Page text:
Think global, act local
That’s because while many in the tech industry tend to focus on hardware specs, consumers are focusing more on the environmental consequences of the products they buy.
Consumers are smart enough to tell the difference between skin deep green commitments and genuine attempts to change. It was only a decade ago when famed Apple designer Sir Jony Ive reflected on this, calling consumers “incredibly discerning.”
“We sense where there has been great care in the design, and where there is cynicism and greed,” he said at the time.
We can see you
Consumers remain just as aware of cynicism — and are increasingly aware of climate change. Indeed, environmental responsibility is emerging as a key consumer need.
Fresh consumer research from GfK declares that climate change continues to be a fast-growing, long-term personal value among consumers. This is seen across the board, from young to old, across 22 nations. One in five people over 60, for example, will now research the environmental practices of companies they consider purchasing from, the research said.
What else do they want? Beyond data on the carbon footprint companies create, buyers also want durable, energy efficient products, particularly in tech. They want plastic-free packaging, sustainability, and efficiency in energy consumption; in the EU, where appliances must carry energy consumption labels, sales of the most energy efficient devices have doubled since 2021.
Consumers also look for “overall saving in the lifetime cost of their devices, as well as being greener in their product choices,” said Norbert Herzog, GfK expert for Consumer Tech and Durables in a statement.
None of this seems a secret to Cupertino.
Apple saw this coming
Apple has emphasized corporate social and environmental responsibility (with the dishonorable exception of union rights) for years — just look at the headlines.
Apple drew heavy criticism from Greenpeace in 2007 for using hazardous chemicals in iPhones by. Today, with all those substances and more removed from its devices, the same organization has praised Apple for setting “a new bar” in terms of corporate responsibility.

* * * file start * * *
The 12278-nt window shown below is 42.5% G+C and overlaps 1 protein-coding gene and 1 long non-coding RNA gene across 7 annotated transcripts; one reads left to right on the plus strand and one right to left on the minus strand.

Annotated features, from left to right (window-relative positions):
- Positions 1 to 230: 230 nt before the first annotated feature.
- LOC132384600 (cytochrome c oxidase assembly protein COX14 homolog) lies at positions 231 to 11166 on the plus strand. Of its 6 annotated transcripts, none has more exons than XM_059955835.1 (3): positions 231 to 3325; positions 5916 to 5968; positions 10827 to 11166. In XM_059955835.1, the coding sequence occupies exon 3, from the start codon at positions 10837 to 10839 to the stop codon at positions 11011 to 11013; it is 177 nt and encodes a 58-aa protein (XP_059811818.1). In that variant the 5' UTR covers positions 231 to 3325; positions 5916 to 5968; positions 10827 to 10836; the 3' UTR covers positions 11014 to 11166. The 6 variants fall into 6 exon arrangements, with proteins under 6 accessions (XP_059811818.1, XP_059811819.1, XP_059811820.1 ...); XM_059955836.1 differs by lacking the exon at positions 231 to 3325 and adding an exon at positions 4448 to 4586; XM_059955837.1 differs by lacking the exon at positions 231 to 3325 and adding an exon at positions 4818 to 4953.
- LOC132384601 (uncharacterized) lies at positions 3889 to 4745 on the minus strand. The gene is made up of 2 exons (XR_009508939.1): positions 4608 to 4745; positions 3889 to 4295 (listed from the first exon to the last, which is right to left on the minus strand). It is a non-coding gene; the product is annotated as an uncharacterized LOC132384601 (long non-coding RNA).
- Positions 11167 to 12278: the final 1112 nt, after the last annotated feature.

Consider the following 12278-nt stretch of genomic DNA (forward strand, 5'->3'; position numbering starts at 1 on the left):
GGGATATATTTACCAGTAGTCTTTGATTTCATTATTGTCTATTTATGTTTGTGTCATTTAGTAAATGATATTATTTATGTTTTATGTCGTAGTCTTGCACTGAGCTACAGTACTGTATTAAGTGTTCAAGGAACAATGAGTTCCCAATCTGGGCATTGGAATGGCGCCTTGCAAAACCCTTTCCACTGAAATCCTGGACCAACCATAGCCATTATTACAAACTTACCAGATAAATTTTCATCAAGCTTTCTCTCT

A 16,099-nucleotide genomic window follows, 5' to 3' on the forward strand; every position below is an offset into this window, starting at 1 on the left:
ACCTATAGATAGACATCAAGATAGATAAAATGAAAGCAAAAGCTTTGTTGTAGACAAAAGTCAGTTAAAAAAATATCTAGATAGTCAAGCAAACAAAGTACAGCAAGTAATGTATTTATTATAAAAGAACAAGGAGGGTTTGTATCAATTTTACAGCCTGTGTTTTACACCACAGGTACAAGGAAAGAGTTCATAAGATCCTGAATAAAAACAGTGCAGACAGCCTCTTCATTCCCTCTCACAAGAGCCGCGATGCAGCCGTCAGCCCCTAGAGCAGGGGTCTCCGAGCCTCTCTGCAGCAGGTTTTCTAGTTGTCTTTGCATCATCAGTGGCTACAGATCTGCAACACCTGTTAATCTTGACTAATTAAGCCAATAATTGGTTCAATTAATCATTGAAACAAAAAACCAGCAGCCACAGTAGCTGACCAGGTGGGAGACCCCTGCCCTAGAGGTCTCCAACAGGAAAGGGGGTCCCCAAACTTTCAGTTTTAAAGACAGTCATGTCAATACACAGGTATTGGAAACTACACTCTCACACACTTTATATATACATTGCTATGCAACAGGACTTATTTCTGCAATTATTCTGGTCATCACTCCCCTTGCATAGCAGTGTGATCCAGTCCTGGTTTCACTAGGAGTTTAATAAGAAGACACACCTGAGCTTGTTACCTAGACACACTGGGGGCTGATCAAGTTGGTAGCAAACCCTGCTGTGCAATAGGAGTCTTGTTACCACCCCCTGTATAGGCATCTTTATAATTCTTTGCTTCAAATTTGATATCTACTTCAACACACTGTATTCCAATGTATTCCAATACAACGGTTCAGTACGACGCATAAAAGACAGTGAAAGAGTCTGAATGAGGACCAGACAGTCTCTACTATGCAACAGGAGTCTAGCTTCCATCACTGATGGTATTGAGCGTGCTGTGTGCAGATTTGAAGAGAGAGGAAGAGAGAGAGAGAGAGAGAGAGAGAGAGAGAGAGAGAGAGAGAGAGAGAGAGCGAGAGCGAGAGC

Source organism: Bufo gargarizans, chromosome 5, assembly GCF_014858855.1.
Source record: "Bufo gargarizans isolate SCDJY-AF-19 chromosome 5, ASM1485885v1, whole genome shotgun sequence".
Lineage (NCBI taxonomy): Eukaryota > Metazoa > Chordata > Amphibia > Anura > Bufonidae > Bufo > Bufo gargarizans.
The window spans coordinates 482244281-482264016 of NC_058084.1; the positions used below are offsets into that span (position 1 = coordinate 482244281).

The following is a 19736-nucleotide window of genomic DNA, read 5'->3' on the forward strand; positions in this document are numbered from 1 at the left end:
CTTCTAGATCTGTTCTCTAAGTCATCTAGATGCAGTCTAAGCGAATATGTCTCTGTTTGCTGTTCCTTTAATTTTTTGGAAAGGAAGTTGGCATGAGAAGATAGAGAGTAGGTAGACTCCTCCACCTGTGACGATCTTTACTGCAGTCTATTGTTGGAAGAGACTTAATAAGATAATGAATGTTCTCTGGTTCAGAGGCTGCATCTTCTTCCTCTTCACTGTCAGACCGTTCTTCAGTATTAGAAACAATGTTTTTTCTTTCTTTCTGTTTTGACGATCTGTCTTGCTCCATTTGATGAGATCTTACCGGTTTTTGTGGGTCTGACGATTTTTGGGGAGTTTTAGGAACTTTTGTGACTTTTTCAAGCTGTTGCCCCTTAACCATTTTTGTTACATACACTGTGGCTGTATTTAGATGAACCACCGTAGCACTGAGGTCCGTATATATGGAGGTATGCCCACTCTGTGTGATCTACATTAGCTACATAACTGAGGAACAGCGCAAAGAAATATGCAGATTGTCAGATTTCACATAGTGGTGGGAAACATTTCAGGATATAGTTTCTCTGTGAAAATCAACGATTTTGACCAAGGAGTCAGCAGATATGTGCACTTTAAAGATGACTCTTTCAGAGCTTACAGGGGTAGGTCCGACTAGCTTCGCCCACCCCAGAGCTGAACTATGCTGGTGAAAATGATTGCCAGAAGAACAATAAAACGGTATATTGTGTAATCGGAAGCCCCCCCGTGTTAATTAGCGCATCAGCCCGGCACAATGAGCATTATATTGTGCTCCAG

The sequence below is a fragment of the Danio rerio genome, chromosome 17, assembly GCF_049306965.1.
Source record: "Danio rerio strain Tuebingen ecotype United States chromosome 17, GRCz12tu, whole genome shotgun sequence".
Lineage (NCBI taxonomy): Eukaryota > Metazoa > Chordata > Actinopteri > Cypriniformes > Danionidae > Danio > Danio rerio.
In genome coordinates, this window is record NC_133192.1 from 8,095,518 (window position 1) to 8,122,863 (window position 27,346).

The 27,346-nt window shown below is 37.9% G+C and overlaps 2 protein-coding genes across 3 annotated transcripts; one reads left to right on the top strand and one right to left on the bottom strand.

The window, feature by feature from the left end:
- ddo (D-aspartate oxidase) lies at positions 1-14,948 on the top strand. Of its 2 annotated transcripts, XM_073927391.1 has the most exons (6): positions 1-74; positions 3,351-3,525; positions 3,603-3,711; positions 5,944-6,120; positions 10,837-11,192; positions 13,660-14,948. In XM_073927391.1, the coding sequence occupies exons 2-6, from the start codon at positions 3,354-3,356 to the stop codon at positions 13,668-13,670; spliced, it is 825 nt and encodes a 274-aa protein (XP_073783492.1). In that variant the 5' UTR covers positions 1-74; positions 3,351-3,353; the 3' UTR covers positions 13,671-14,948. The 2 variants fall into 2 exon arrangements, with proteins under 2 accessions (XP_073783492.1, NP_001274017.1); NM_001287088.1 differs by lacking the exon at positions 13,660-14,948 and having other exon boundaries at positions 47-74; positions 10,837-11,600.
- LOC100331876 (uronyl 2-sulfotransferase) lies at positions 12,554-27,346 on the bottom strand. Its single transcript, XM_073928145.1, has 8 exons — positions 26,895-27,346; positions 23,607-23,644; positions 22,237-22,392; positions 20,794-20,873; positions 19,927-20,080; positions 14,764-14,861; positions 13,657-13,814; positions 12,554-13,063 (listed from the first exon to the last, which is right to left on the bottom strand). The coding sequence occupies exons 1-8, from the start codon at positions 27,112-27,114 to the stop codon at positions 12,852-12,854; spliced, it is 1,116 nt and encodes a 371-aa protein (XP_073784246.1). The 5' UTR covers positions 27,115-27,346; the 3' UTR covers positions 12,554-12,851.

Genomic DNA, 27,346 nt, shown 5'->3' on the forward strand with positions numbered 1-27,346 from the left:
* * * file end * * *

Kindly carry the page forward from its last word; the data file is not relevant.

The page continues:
Apple’s commitments to help its suppliers transition to carbon neutral manufacturing answer the remaining criticisms Greenpeace made in its most recent tech industry report. “With partners around the world, we’re adding even more renewable energy to power our global supply chain and investing in next-generation green technologies. The scale of this challenge is immense — but so is our determination to meet it,” said Apple CEO Tim Cook.
It’s not just Apple and Greenpeace who care about these things. Apple leads the industry in ticking the sustainability boxes discerning consumers are most concerned about. As consumer habits change, Apple isn’t just making nice to keep consumers happy, it’s also ahead of the pack with a smart business strategy, argues GfK.
Good business in the post-growth economy
The global smartphone market is saturated, experiencing declining growth rates, and sustainability is a sweet spot for consumers. Yet, a look at market data shows that even in this saturated market, Apple’s share continues to increase, along with its average selling prices.
Apple’s long-term aim is to build a circular manufacturing process, in which all materials used are environmentally friendly or recycled. That’s going to take time and money, of course, but each time it achieves another climate goal it becomes both a better corporate citizen and a better consumer choice.
This progress isn’t random. As Lisa Jackson, Apple’s vice president for environment, policy, and social initiatives, has said, each step is carefully planned: “I like to remind people we couldn’t just set a goal, we had to come up with a roadmap, just like we have a roadmap for every product that Apple eventually releases,” she said.
“There’s a roadmap for years to get to that product,” she said “We are in year three of a 10-year goal.”
What’s interesting about the remaining seven years in that journey is the rapidly growing number of consumers concerned about climate change. What might this mean in terms of future purchasing habits?
GfK has an answer. It believes 50% of the world’s population will be “eco-active” within the next 7 years.
The $700B opportunity
This group of highly aware and environmentally active consumers will have big economic clout, spending an estimated $700 billion each year on consumer technology and durables.
“The question is not ‘if,’ but ‘when,’ sustainability will become one of the main criteria for consumer purchasing decisions,” says GfK. They will demand sustainability, durability, and low energy consumption. And they remain, as Ive said a decade ago, quite capable of sensing which companies are serious about their environmental commitments. Genuine firms may have a better chance to thrive in our rapidly emerging post-growth economy.
There is one more thing. Apple also has some opportunity in refurbished devices; 27% of consumers already purchase these, and GfK expects to see double-digit revenue growth rates in second user smartphones for the next few years. Those climate aware, long-lasting iPhones account for 49% of those sales, CCS Insights said earlier this year.
Perhaps it’s time everyone took those green slides a little more seriously — and perhaps thought a little more deeply about what it means when companies don’t share such information.
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